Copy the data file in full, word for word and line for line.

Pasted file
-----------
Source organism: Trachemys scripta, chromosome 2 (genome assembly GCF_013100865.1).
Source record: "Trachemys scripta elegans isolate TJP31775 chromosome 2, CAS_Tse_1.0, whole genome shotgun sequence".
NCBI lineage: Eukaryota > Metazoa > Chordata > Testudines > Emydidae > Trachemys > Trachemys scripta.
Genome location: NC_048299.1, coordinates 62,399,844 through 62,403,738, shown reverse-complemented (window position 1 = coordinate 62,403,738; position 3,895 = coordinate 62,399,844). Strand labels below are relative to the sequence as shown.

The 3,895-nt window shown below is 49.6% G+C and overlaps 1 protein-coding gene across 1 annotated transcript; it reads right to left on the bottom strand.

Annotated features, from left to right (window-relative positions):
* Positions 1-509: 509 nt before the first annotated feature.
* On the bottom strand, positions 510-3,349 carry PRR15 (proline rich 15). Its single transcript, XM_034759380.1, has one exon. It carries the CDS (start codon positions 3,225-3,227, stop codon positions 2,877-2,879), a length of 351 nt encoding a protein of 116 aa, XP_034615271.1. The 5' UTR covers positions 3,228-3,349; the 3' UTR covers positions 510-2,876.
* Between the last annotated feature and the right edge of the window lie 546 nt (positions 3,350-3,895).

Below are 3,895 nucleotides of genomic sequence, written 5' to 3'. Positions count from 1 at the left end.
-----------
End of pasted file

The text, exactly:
Source organism: Trachemys scripta, chromosome 2 (genome assembly GCF_013100865.1).
Source record: "Trachemys scripta elegans isolate TJP31775 chromosome 2, CAS_Tse_1.0, whole genome shotgun sequence".
NCBI lineage: Eukaryota > Metazoa > Chordata > Testudines > Emydidae > Trachemys > Trachemys scripta.
Genome location: NC_048299.1, coordinates 62,399,844 through 62,403,738, shown reverse-complemented (window position 1 = coordinate 62,403,738; position 3,895 = coordinate 62,399,844). Strand labels below are relative to the sequence as shown.

The 3,895-nt window shown below is 49.6% G+C and overlaps 1 protein-coding gene across 1 annotated transcript; it reads right to left on the bottom strand.

Annotated features, from left to right (window-relative positions):
* Positions 1-509: 509 nt before the first annotated feature.
* On the bottom strand, positions 510-3,349 carry PRR15 (proline rich 15). Its single transcript, XM_034759380.1, has one exon. It carries the CDS (start codon positions 3,225-3,227, stop codon positions 2,877-2,879), a length of 351 nt encoding a protein of 116 aa, XP_034615271.1. The 5' UTR covers positions 3,228-3,349; the 3' UTR covers positions 510-2,876.
* Between the last annotated feature and the right edge of the window lie 546 nt (positions 3,350-3,895).

Below are 3,895 nucleotides of genomic sequence, written 5' to 3'. Positions count from 1 at the left end.